There's great scope for filming science demos for use in the classroom using relatively cheap and easy to use video cameras. But telling good stories that work on tv isn't always easy and takes a little bit of getting used to.

The SciCast Video Skills workshop to be held on 23 June 2007 in Manchester aims to give teacher's a crash course in making good videos (and "mini movies" as they call them):

"A one-day video-skills workshop, organised by the British Interactive Group, based on teachers' workshops run as part of the NESTA/ ETB/IOP SciCast project. Facilitated by science TV professional Jonathan Sanderson, participants will work in small groups to film and edit a short demo-based movie, learning about working in video, from script to performance, and exploring what makes a compelling web video."
This is a really interesting project and their well designed and written website has some great tips on visual story telling as well as some videos showcasing best practice - including a silent movie by the staff of the Glasgow Science Centre.

(This story is also from the Institute of Physics e-bulletion for the North West region of the UK - see below for another interesting story they mention.)

Sunday, June 03, 2007

Short film helps get science funding

A major new science initiative called 4th Generation Light Source (4GLS) is being pursued at the Daresbury Laboratory in the UK - and they're using a well made short film to explain why the research is important and worth funding.

You can watch the film online and I really like the smooth moving equipment shots and graphic transitions and overlays they're using in it.

I also like the emphasis on the real world practical applications (and I'll look up the hard science later, honest). It's particularly interesting that they say that the science will be helpful in the world of "security" - i.e. combatting terrorism and drugs by helping detect chemical traces. I remember when it was enough to claim that the research would help make faster computers to secure funding!

And if you're wondering what the facility actually does, well according to their website:

"4GLS will be a world-leading photon facility to enable internationally outstanding science in the UK. The 4GLS facility will combine energy recovery linac (ERL) and free electron laser (FEL) technologies to deliver a suite of naturally synchronised state-of-the-art sources of synchrotron radiation and FEL radiation covering the terahertz (THz) to soft X-ray regimes."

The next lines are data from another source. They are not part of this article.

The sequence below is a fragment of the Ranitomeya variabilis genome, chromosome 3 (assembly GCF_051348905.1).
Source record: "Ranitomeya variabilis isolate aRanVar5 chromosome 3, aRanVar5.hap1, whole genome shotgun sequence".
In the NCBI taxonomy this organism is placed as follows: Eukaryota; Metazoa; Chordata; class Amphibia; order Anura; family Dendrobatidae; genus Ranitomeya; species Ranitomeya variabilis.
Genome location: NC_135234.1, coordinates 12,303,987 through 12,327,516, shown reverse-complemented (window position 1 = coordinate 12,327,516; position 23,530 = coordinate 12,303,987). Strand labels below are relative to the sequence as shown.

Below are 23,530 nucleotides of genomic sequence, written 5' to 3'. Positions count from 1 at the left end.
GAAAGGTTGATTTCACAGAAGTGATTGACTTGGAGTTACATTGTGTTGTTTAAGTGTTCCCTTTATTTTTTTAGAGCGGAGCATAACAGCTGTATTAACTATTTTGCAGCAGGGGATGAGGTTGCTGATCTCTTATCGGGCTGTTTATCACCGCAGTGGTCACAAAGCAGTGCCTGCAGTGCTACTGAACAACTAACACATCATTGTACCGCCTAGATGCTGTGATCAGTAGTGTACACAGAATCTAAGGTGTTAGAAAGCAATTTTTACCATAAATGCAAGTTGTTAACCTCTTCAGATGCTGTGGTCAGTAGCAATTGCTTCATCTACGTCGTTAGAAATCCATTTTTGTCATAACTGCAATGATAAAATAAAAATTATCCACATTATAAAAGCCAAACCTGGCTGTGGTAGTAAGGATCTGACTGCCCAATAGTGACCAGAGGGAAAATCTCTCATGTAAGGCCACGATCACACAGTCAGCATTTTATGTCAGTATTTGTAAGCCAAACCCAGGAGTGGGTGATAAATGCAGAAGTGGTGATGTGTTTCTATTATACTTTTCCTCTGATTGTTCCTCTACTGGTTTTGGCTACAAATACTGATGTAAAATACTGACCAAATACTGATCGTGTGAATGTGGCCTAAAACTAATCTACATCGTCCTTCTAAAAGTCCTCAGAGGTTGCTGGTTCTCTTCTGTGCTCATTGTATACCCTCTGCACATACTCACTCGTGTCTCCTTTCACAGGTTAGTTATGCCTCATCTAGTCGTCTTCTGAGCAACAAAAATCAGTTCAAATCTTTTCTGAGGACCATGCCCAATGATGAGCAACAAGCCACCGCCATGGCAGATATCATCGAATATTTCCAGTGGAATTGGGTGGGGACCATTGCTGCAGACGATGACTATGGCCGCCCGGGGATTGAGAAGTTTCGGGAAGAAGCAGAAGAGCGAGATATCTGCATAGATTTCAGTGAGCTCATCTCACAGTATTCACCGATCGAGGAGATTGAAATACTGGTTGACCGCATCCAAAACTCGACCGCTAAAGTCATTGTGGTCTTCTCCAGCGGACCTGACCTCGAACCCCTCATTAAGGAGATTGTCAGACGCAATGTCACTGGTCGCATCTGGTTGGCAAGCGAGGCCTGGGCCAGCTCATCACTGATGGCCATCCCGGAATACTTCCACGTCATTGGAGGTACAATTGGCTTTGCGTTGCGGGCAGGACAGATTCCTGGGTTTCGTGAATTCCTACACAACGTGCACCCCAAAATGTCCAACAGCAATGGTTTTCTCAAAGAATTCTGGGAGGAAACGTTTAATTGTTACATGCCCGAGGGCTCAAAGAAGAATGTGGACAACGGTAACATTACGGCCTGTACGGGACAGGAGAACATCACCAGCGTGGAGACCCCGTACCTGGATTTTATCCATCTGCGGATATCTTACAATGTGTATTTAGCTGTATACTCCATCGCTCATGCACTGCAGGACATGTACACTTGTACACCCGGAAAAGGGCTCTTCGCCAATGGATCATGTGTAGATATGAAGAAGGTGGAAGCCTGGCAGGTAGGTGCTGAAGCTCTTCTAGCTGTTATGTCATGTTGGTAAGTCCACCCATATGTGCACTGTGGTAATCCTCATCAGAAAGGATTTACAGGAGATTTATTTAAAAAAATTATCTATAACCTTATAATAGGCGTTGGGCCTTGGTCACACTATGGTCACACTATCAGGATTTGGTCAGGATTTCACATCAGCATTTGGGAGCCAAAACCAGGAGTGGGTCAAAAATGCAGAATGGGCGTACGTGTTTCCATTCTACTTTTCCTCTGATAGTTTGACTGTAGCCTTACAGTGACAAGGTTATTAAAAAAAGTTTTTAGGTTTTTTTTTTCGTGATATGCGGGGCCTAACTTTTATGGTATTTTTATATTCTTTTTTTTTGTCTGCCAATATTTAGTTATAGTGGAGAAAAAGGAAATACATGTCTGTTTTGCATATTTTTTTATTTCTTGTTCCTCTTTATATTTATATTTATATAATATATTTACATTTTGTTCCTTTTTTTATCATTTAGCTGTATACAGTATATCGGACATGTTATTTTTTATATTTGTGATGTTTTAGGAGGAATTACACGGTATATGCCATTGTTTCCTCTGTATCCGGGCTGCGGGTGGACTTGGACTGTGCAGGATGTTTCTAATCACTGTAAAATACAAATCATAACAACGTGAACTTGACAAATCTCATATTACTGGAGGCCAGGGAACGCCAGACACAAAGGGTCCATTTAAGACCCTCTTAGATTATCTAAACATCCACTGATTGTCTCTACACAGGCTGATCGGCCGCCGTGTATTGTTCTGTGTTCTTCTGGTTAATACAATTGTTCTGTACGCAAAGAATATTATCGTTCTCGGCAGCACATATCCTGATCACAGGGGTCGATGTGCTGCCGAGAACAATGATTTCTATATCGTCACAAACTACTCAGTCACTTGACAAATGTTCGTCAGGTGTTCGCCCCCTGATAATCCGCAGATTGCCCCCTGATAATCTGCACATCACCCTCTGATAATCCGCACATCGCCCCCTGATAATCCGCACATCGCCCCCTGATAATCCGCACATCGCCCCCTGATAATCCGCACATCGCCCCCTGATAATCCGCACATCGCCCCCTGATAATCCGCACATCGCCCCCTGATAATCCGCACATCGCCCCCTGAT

So there you have it. The video glosses over that bit!

(This facility was mentioned in the recent Institute of Physics e-bulletin for the North West region in the UK - compiled by Louise Butcher and distributed to IoP members via e-mail.)

Tuesday, May 01, 2007

When science communication backfires

A top chemistry research group has dramatically left the UK's Royal Institution - and I read in a recent Education Guardian article that one of the reasons could be all the science outreach activities that are going on there.

This story emphasises how outreach activities need to be carefully managed to ensure that as many people as possible on the science side have "bought in" to the communications strategy and that they don't feel their research has been sidelined. This is true even for the Royal Institution whose outreach activities have been going on for centuries in the guise of its Christmas Lectures.

According to the article:
"...members of the RI have told Education Guardian there is concern within the organisation that research is playing second fiddle to "public outreach", meaning the communication of scientific issues to the public. The RI is seen as a model of excellence in this respect, opening its doors to more than 30,000 children each year. Its Christmas lectures, held annually since 1825, have introduced world-famous scientists - such as the father of electricity and magnetism, Michael Faraday, and Sir David Attenborough - to young audiences.

One member of the institution says: 'The direction in which the RI is heading is deeply troubling. It is playing down research...' "

Friday, April 27, 2007

Science on stage... and on the streets!

This year's international celebration of science that is "Science on Stage" was as good as ever by all accounts - more details and photos are on the ESA site.